The Great Frog has always been very much on the fringes of things, so we’ve got such a rich history of counterculture. Now, although its not mainstream, everything is accepted, so you can really be yourself and it doesn’t have to be niche. You can take reference from all different types of music – you can be someone who is really into hip-hop or heavy metal and still exist within that same space - whereas it always used to be one or the other. Now, the younger generation of people are taking stylistic references from lots of genres. People will organically find us, be it through music, tattoos, motorcycles. Before, you’d have to make the pilgrimage to Carnaby street, whereas now you can find us online. There’s something that is great about that, having these niche scenes that people live and die by, but I actually think that now it’s a lot more inclusive, it’s more interesting now it is less homogenous. You can take reference from anything that you’re interested in. For me, from motorcycle culture to cars to engineering to music to architecture to fashion to nature, any of these things will be references for me design wise. We had a sort of mould or a genre that we were pigeonholed in, with an amazing catalogue of reference material, imagery and iconography that we still draw from but if you broaden those horizons and open your mind to a wider array of influences, you can get even more excited about creating things. Even, for example, taking a radius from a certain angle of a sports car that could define an angle on a bracelet. Why define yourself with only one genre? I love carving skulls and getting into the anatomical nature of human anatomy, but I don’t just want to constantly create jewellery based on skulls for the rest of my life – there are so many other things that also excite me. It’s taking a piece from automotive design, or engineering, or an element of the natural world and combining that with quite simple symbolism and iconography that has a universal appeal, things that we can easily relate to, references that you know even when you’re a child. You can put your own spin on any of these things. I’m constantly learning my craft and it’s something that I have been working on my whole life. I always feel like I’m getting better from one piece to the next, but a random reference will suddenly become an obsession and I’ll end up dreaming about it and must make it. I’m not calculating what is going to sell – and sometimes some designs do tank – but it’s something that I really want to do.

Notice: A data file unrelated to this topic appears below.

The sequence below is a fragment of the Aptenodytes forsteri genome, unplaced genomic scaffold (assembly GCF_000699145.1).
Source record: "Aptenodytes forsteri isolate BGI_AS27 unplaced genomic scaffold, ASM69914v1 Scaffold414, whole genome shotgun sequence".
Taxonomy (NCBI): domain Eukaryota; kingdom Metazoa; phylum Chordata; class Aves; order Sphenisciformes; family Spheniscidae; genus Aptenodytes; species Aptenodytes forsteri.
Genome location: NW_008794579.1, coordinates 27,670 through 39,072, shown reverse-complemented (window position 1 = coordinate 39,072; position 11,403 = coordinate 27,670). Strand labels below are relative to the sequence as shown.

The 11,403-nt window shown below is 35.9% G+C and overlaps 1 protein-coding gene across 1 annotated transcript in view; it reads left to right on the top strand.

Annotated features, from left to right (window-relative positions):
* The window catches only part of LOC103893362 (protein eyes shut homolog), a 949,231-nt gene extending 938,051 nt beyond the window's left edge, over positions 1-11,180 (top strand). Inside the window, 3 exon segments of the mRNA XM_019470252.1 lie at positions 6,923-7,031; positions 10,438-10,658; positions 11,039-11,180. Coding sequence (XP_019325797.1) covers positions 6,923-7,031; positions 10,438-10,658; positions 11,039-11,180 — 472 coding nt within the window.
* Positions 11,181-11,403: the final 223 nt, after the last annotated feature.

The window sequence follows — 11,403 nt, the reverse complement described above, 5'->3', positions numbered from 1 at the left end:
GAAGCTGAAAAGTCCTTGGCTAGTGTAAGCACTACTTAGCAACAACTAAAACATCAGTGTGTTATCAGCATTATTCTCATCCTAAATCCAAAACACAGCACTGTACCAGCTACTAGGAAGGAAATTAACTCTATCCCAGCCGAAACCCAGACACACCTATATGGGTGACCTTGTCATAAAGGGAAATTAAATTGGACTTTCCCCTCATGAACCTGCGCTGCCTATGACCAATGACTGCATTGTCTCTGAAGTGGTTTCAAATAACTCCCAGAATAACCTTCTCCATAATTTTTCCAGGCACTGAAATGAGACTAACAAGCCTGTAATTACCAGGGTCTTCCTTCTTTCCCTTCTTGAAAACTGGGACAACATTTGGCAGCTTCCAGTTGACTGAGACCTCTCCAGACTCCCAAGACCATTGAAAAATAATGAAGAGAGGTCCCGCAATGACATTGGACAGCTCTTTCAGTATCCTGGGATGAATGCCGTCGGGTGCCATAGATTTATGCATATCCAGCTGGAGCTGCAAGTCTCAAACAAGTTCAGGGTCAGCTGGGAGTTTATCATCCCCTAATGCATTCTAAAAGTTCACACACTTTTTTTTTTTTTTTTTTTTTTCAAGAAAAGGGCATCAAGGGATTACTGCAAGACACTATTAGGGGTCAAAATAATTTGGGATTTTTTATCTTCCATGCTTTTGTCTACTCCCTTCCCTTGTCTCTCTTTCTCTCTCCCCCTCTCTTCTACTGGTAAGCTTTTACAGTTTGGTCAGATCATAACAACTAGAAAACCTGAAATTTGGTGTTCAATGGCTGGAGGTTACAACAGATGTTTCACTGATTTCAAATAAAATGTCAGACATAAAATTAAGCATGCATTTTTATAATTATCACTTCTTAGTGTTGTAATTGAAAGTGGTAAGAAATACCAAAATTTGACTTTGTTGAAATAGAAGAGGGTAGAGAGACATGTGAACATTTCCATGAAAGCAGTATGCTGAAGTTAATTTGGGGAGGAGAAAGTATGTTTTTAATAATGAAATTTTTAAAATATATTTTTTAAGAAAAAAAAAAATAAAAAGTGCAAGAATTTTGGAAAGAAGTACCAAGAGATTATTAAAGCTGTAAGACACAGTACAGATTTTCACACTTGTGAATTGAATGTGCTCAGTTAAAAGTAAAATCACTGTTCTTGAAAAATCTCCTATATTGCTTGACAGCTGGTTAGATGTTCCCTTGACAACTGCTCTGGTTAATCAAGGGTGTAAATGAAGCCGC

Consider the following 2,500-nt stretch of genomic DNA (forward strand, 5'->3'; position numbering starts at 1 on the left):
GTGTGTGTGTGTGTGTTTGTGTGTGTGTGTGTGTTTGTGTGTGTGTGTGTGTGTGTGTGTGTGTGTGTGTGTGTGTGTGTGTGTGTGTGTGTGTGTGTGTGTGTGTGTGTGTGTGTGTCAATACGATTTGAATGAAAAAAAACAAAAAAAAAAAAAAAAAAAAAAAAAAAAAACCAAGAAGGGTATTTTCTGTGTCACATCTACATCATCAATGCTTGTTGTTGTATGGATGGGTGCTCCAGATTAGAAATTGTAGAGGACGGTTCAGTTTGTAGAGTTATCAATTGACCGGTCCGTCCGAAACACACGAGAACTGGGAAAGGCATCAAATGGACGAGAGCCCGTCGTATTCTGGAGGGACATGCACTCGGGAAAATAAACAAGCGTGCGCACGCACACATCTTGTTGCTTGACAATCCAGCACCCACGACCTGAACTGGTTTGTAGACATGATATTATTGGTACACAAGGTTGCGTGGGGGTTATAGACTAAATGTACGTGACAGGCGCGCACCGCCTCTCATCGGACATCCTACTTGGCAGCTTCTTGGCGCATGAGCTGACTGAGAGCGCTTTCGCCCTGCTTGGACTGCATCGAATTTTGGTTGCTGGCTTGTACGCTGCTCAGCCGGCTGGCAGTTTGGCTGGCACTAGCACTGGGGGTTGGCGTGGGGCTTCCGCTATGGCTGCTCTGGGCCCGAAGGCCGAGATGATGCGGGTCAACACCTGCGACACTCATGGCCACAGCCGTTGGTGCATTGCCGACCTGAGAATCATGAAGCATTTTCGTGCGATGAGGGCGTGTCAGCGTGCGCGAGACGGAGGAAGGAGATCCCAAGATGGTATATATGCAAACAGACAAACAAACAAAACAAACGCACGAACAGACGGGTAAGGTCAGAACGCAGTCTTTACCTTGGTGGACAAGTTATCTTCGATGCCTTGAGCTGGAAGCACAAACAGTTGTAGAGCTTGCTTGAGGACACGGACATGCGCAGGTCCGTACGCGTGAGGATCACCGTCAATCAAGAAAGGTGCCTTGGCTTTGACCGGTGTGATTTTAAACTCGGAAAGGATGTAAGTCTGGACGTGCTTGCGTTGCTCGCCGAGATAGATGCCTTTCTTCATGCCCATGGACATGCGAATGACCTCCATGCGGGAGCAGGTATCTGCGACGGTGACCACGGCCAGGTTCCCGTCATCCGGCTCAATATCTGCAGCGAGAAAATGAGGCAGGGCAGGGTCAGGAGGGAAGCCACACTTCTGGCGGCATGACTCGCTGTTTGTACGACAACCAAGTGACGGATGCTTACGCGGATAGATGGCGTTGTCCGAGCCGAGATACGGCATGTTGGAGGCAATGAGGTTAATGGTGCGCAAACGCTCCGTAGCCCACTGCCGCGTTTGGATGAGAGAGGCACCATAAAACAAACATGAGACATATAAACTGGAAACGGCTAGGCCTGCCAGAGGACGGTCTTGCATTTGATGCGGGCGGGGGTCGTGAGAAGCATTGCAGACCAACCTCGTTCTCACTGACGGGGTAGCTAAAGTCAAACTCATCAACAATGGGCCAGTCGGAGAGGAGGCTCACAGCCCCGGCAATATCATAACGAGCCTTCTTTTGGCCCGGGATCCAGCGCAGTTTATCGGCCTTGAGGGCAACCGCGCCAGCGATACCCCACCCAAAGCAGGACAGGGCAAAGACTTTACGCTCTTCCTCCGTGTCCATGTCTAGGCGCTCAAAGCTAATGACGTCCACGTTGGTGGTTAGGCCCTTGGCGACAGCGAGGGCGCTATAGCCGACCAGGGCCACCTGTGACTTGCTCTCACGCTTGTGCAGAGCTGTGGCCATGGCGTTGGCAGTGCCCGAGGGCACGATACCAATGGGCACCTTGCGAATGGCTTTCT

Was it always clear that you wanted to take over as creative director of the brand?


I grew up around it and I was always immersed in it – but it was my parents’ life, it was my dad’s life, his dream. It was his vision, and he was so driven to create and make things. We all have a drive to take what is in our heads and share it with people. My dad discovered jewellery and he had these ideas and wanted to share it with the world – a desire that I also share. I didn’t have this desire when I was younger, I didn’t really ever want to be a part of it. Being a kid, you almost just want to fit in and be the same as everyone else, you don’t want to stand out. Both my parents were cool looking, and I didn’t like the attention, I just wanted to be normal for fear of bullying. When you get to a certain age, that feeling shifts and you realise how much more important it is to stand out. Growing up immersed in that world, it wasn’t always something that made a lot of money, so it was hard. It’s hard to do something that is that niche and there wasn’t a big market for what the brand was doing at that time, but my dad was so driven and dogged about what he wanted it to be, and the aesthetic. Because of that, I didn't really see there being a future for me with the brand, and I went the other way and became a bit preppy, went to university and wanted to study engineering.